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COVID-19 IMPACT: School District Operational Status. Updates for Spring 2022

COVID-19 IMPACT: School District Operational Status

Updates for Fall 2022

In partnership with Esri and the Centers for Disease Control (CDC), we’ve created the information below to keep you informed of the changes and impact of COVID-19 on school operational plans at the district level. The previous survey’s results (Fall 2020, Spring 2021, Fall 2021, and Spring 2022) remain available in the download section.

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MCH is staying on top of emerging changes in the K12 community during this unprecedented time.

As the COVID-19 situation continues to evolve, our tactics to monitor and track its impact follow suit. Initially, policies surrounding COVID-19 were made at the state level and we configured our data compilation process based on that standard. More recently, however, the increase in local policy making surrounding COVID-19 has made it necessary to restructure our compilation process to maintain the high-quality data you need and expect.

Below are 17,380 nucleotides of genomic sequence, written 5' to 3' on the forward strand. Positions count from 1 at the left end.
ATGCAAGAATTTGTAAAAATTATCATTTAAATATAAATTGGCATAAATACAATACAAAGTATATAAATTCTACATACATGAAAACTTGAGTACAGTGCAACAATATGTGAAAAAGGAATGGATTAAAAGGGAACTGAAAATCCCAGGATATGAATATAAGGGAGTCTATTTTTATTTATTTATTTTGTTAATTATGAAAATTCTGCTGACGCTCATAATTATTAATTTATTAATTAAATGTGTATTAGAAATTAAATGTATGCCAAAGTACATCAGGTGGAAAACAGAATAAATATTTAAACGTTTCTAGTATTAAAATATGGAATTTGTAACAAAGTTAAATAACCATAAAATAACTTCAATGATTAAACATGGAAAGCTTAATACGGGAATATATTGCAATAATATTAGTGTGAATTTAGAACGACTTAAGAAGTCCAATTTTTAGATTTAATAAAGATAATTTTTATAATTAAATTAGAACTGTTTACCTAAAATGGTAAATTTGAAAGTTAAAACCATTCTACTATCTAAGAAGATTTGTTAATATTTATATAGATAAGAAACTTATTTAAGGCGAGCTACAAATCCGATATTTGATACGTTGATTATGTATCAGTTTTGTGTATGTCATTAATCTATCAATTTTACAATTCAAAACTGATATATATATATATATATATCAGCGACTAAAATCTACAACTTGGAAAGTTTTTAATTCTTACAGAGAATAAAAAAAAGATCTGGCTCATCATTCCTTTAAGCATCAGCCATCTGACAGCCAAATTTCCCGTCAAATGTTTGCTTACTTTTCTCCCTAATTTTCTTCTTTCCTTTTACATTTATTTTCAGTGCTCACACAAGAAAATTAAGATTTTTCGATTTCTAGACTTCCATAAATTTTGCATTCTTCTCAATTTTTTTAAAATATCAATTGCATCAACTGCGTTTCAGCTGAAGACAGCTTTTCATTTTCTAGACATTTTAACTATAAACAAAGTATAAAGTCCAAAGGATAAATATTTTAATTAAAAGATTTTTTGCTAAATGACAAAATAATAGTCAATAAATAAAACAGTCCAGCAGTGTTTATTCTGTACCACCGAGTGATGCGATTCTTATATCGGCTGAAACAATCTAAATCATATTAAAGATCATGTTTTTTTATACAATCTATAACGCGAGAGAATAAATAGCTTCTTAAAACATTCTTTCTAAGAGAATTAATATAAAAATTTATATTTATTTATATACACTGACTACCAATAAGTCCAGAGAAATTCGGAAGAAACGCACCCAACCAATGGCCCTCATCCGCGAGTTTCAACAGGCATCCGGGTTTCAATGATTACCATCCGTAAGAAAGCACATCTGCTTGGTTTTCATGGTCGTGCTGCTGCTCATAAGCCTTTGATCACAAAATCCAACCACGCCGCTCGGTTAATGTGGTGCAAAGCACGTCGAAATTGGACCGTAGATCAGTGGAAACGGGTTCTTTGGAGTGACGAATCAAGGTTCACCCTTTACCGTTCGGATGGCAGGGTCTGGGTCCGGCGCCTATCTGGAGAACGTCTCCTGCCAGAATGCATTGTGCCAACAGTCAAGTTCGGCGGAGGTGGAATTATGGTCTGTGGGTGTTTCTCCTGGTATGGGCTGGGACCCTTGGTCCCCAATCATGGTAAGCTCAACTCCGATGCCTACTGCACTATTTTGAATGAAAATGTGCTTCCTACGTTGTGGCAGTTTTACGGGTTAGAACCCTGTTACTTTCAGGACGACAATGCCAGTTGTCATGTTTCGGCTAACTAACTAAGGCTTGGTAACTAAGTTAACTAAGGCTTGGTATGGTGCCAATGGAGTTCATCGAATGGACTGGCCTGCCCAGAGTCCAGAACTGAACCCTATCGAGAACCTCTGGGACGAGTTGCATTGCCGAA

In collaboration with multiple public and private stakeholders, MCH has invested significant resources into a strategy to continuously compile and refresh the below K12 public school data at the district level. We are offering this valuable resource as a free service to help you stay informed of the continuing changes to school district operational plans as the COVID-19 virus continues to impact our nation.

Quick Facts
9,840 (60%) of districts out of a total of 16,316 have provided their survey responses.
2,210 (22%) of districts offer universal free lunch to students. 
2,342 (24%) of districts offer universal free breakfast to students. 
9,296 (95%) of districts offer full in-person classes.
40 (0%) of districts offer remote learning only.